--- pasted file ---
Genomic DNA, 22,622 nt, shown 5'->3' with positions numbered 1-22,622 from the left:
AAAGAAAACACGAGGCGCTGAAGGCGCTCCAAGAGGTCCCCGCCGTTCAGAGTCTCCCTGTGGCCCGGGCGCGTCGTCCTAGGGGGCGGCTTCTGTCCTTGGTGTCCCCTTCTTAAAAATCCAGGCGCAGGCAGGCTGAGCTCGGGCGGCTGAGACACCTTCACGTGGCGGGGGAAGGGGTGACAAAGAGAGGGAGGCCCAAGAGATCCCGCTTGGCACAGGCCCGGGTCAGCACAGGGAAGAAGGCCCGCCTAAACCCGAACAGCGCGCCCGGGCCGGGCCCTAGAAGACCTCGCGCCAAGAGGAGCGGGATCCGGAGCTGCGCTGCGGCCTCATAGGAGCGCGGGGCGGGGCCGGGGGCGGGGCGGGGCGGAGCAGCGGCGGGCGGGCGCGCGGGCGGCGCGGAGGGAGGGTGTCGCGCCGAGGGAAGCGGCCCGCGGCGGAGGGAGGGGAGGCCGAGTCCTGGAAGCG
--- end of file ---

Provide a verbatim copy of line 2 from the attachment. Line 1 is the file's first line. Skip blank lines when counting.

AAAGAAAACACGAGGCGCTGAAGGCGCTCCAAGAGGTCCCCGCCGTTCAGAGTCTCCCTGTGGCCCGGGCGCGTCGTCCTAGGGGGCGGCTTCTGTCCTTGGTGTCCCCTTCTTAAAAATCCAGGCGCAGGCAGGCTGAGCTCGGGCGGCTGAGACACCTTCACGTGGCGGGGGAAGGGGTGACAAAGAGAGGGAGGCCCAAGAGATCCCGCTTGGCACAGGCCCGGGTCAGCACAGGGAAGAAGGCCCGCCTAAACCCGAACAGCGCGCCCGGGCCGGGCCCTAGAAGACCTCGCGCCAAGAGGAGCGGGATCCGGAGCTGCGCTGCGGCCTCATAGGAGCGCGGGGCGGGGCCGGGGGCGGGGCGGGGCGGAGCAGCGGCGGGCGGGCGCGCGGGCGGCGCGGAGGGAGGGTGTCGCGCCGAGGGAAGCGGCCCGCGGCGGAGGGAGGGGAGGCCGAGTCCTGGAAGCG